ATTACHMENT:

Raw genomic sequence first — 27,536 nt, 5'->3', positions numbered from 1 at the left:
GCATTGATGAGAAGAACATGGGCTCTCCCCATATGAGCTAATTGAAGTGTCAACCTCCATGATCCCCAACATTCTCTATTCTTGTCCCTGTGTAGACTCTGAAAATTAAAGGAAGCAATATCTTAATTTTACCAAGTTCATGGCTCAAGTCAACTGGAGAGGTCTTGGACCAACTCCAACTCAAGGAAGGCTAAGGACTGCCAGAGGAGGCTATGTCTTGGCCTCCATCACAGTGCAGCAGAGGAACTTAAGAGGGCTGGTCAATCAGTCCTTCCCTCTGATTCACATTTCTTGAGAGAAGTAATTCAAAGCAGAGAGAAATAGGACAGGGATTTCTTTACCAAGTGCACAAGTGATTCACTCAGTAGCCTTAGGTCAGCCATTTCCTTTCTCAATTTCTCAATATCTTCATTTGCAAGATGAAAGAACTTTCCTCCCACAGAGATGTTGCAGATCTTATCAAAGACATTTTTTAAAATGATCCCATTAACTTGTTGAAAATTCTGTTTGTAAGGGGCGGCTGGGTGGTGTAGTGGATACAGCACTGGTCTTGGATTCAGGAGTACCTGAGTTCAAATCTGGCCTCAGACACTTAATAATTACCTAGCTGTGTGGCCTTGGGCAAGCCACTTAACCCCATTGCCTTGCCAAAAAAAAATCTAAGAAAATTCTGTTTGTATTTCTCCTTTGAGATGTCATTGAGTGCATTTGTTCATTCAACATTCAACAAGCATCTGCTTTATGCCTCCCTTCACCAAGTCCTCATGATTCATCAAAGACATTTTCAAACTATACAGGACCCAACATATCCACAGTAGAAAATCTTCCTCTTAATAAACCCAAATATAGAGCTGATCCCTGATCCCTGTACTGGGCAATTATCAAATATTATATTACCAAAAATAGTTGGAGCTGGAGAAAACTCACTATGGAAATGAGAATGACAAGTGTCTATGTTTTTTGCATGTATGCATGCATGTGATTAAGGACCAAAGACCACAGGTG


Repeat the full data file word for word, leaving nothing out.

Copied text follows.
Raw genomic sequence first — 27,536 nt, 5'->3', positions numbered from 1 at the left:
GCATTGATGAGAAGAACATGGGCTCTCCCCATATGAGCTAATTGAAGTGTCAACCTCCATGATCCCCAACATTCTCTATTCTTGTCCCTGTGTAGACTCTGAAAATTAAAGGAAGCAATATCTTAATTTTACCAAGTTCATGGCTCAAGTCAACTGGAGAGGTCTTGGACCAACTCCAACTCAAGGAAGGCTAAGGACTGCCAGAGGAGGCTATGTCTTGGCCTCCATCACAGTGCAGCAGAGGAACTTAAGAGGGCTGGTCAATCAGTCCTTCCCTCTGATTCACATTTCTTGAGAGAAGTAATTCAAAGCAGAGAGAAATAGGACAGGGATTTCTTTACCAAGTGCACAAGTGATTCACTCAGTAGCCTTAGGTCAGCCATTTCCTTTCTCAATTTCTCAATATCTTCATTTGCAAGATGAAAGAACTTTCCTCCCACAGAGATGTTGCAGATCTTATCAAAGACATTTTTTAAAATGATCCCATTAACTTGTTGAAAATTCTGTTTGTAAGGGGCGGCTGGGTGGTGTAGTGGATACAGCACTGGTCTTGGATTCAGGAGTACCTGAGTTCAAATCTGGCCTCAGACACTTAATAATTACCTAGCTGTGTGGCCTTGGGCAAGCCACTTAACCCCATTGCCTTGCCAAAAAAAAATCTAAGAAAATTCTGTTTGTATTTCTCCTTTGAGATGTCATTGAGTGCATTTGTTCATTCAACATTCAACAAGCATCTGCTTTATGCCTCCCTTCACCAAGTCCTCATGATTCATCAAAGACATTTTCAAACTATACAGGACCCAACATATCCACAGTAGAAAATCTTCCTCTTAATAAACCCAAATATAGAGCTGATCCCTGATCCCTGTACTGGGCAATTATCAAATATTATATTACCAAAAATAGTTGGAGCTGGAGAAAACTCACTATGGAAATGAGAATGACAAGTGTCTATGTTTTTTGCATGTATGCATGCATGTGATTAAGGACCAAAGACCACAGGTG